Maori Frederick Henry 2004 which is detrimental for successful businesses Honig

Maori frederick henry 2004 which is detrimental for

This preview shows page 69 - 72 out of 241 pages.

Maori (Frederick & Henry, 2004), which is detrimental for successful businesses (Honig, 1998). Opposition from within the community to succeed in business perpetuates their passivity and therefore little future planning is emphasised (Boswell, Brown, Maniopoto, & Kruger, 1994; De Bruin & Mataira, 2003). These factors point to them having a low uncertainty avoidance trait.
Image of page 69
56 The Pacific cultures are traditionally high in UA due to the many rituals determining how one should behave socially and hierarchically (Lucas, 2009). However, in relation to work uncertainty, Lucas (2009) concludes that “Tongans are not concerned or do not have the resources to deal with uncertainty” (p. 29) and given that, their high UA is moderated by their laid back, carefree and non-stressful attitude towards work (Crocombe, 1976). The “island time” is an indication of their lack of urgency in getting things done and things are done only when they are absolutely necessary (Crocombe, 1976). Pacific Peoples have a tendency to not allocate resources over time nor plan their tasks, and when a task needs completion, it is done in a hurry collectively and usually at the last minute (Crocombe, 1976; McCoy & Havea, 2006). McCoy and Havea (2006) explain that the Pacific’s low anxiety about the future and a lack of business planning partly contribute to their businesses failing. Uncertainty avoidance and tax compliance People from low UA cultures are more likely to take risks (S. Lee & Peterson, 2000) and they have a tendency to be less concerned with orderliness and maintaining meticulous records (Lucas, 2009). Businesses may be set up with minimal planning and the decision making process is less likely to be analytical (House et al., 2004). High UA cultures have a strong dislike towards ambiguity and express a need for precision, predictability and good record keeping. Individuals with high UA traits “seek greater stability and avoid risk” (A. Cohen, 2007, p. 280) whereas lower UA individuals are more willing to accept the consequences of unfamiliar risk (Chew & Putti, 1995). 4.5.4 Long term (LT) and short term (ST) orientation for the ethnic groups Asian countries are high scorers for long term (LT) orientation, whereas New Zealand has medium term orientation (Hofstede & Hofstede, 2005). Pacific Peoples can be described as short term (ST) oriented as they tend to live for the present and not plan for the future (Crocombe, 1976; Lucas, 2009; Prescott, 2009). To the Maori, time is cyclical (past and present) and there is an understanding that “decisions require much contemplation and consideration from every angle” (Mataira, 2000, p. 25). They are not oriented towards the future as they emphasise nurturing relationships to preserve one’s mana (aura) which suggests a ST orientation (Clydesdale, 2007; Mitchell, 2009).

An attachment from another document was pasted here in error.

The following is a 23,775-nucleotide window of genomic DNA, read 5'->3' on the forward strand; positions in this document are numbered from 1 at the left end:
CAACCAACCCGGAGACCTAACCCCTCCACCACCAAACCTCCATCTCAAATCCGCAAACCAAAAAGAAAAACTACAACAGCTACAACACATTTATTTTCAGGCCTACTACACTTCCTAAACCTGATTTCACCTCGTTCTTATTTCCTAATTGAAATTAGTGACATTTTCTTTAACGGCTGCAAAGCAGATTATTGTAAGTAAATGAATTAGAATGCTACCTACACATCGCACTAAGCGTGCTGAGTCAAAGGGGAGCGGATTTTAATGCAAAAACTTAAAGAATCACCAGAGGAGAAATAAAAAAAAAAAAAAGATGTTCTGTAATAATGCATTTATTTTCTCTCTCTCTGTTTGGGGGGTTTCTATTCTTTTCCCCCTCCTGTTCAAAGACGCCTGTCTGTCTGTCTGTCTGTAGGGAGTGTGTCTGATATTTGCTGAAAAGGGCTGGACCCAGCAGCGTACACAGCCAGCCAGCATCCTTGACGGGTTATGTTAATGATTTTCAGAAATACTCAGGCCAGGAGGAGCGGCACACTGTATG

Image of page 70
57 Long term and short term orientations and tax compliance Long term oriented Asians demonstrate their business success due to their frugality, perseverance, adaptability and pragmatism (Bond, Leung, & Wan, 1982; Gupta et al., 2008; Hofstede & Bond, 1988). Asians work with low business margins (Basu & Altinay, 2002; Tipton, 2009), are “hawk-eyed on cost control” (Bjerke, 2000, p. 121) and demonstrate “an excellent mastery of financial levers” (Lasserre & Schutte, 1995, p.
Image of page 71
Image of page 72

You've reached the end of your free preview.

Want to read all 241 pages?

  • Fall '16
  • tax compliance, SME Operators

What students are saying

  • Left Quote Icon

    As a current student on this bumpy collegiate pathway, I stumbled upon Course Hero, where I can find study resources for nearly all my courses, get online help from tutors 24/7, and even share my old projects, papers, and lecture notes with other students.

    Student Picture

    Kiran Temple University Fox School of Business ‘17, Course Hero Intern

  • Left Quote Icon

    I cannot even describe how much Course Hero helped me this summer. It’s truly become something I can always rely on and help me. In the end, I was not only able to survive summer classes, but I was able to thrive thanks to Course Hero.

    Student Picture

    Dana University of Pennsylvania ‘17, Course Hero Intern

  • Left Quote Icon

    The ability to access any university’s resources through Course Hero proved invaluable in my case. I was behind on Tulane coursework and actually used UCLA’s materials to help me move forward and get everything together on time.

    Student Picture

    Jill Tulane University ‘16, Course Hero Intern

Stuck? We have tutors online 24/7 who can help you get unstuck.
A+ icon
Ask Expert Tutors You can ask You can ask ( soon) You can ask (will expire )
Answers in as fast as 15 minutes
A+ icon
Ask Expert Tutors